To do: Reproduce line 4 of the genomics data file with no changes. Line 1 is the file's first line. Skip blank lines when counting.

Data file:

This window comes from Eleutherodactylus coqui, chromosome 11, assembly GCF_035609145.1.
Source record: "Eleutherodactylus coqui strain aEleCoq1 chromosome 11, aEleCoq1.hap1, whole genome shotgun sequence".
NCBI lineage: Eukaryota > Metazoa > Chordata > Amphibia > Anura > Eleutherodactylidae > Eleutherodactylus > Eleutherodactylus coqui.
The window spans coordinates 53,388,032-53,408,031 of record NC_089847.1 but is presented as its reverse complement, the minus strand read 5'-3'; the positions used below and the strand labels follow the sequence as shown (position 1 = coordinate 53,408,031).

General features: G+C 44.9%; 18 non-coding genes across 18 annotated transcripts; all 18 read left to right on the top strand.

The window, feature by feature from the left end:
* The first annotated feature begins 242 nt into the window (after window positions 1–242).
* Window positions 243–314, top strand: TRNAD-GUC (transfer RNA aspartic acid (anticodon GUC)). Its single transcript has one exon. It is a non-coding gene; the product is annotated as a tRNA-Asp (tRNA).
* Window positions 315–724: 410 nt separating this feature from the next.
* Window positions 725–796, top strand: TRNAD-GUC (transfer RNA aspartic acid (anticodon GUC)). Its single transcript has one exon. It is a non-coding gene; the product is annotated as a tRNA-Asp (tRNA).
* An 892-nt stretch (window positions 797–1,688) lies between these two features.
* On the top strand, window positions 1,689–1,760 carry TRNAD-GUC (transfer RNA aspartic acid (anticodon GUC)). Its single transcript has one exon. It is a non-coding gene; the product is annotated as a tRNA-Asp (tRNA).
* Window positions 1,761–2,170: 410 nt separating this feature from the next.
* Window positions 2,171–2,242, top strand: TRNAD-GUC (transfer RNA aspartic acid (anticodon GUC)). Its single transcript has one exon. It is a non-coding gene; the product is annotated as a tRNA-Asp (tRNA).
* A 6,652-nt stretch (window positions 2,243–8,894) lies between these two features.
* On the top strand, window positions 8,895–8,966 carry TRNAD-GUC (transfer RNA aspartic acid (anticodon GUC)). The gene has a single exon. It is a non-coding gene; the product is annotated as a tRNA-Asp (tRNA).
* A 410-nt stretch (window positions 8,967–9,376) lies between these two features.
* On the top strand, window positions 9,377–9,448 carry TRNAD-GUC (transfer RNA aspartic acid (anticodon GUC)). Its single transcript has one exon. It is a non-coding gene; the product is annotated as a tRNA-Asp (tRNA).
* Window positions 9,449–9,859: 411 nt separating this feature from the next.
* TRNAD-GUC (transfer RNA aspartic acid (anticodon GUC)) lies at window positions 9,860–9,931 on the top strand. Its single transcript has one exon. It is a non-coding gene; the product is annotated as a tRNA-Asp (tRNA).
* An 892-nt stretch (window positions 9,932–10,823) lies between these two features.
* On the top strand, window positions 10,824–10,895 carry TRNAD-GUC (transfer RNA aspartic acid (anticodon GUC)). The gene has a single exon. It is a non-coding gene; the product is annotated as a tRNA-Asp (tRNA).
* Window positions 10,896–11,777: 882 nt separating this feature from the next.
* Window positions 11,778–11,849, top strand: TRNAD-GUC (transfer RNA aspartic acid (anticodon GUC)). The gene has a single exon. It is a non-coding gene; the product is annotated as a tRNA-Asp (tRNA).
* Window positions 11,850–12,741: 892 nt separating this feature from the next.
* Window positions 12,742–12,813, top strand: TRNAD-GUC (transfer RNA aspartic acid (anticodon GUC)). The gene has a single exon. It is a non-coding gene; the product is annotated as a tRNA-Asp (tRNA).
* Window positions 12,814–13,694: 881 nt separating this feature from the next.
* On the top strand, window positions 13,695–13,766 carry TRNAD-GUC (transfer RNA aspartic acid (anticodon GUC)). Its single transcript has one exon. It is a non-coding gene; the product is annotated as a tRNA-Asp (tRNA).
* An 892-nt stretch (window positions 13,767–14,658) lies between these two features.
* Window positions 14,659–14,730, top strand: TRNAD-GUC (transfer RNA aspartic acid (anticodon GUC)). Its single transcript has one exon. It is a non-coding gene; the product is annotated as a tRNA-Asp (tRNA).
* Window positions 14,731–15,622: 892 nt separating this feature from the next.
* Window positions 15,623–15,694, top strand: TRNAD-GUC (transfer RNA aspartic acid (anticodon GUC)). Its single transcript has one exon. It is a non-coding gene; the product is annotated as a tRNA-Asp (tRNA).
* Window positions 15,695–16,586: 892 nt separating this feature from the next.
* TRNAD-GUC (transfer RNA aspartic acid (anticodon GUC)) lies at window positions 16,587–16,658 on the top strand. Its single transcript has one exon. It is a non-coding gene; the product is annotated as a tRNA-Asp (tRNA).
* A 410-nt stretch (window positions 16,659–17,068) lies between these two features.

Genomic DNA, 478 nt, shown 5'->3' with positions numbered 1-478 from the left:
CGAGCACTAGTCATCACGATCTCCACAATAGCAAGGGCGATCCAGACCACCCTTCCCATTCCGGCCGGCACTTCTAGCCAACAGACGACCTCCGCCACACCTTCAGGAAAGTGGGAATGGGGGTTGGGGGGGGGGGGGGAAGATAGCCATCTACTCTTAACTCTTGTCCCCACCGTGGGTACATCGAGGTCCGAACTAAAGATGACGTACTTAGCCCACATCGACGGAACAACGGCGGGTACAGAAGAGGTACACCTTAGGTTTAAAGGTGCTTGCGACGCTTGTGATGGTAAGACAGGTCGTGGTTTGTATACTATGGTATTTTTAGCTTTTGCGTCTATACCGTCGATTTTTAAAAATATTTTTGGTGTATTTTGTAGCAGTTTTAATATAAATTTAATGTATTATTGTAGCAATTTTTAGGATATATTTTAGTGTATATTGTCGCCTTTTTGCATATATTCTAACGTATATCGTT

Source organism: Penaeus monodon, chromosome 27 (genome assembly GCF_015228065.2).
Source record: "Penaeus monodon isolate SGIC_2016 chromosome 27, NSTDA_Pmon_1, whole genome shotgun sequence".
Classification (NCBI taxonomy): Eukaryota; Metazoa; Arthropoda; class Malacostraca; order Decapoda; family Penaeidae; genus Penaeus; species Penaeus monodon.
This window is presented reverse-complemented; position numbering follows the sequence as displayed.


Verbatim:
The window spans coordinates 53,388,032-53,408,031 of record NC_089847.1 but is presented as its reverse complement, the minus strand read 5'-3'; the positions used below and the strand labels follow the sequence as shown (position 1 = coordinate 53,408,031).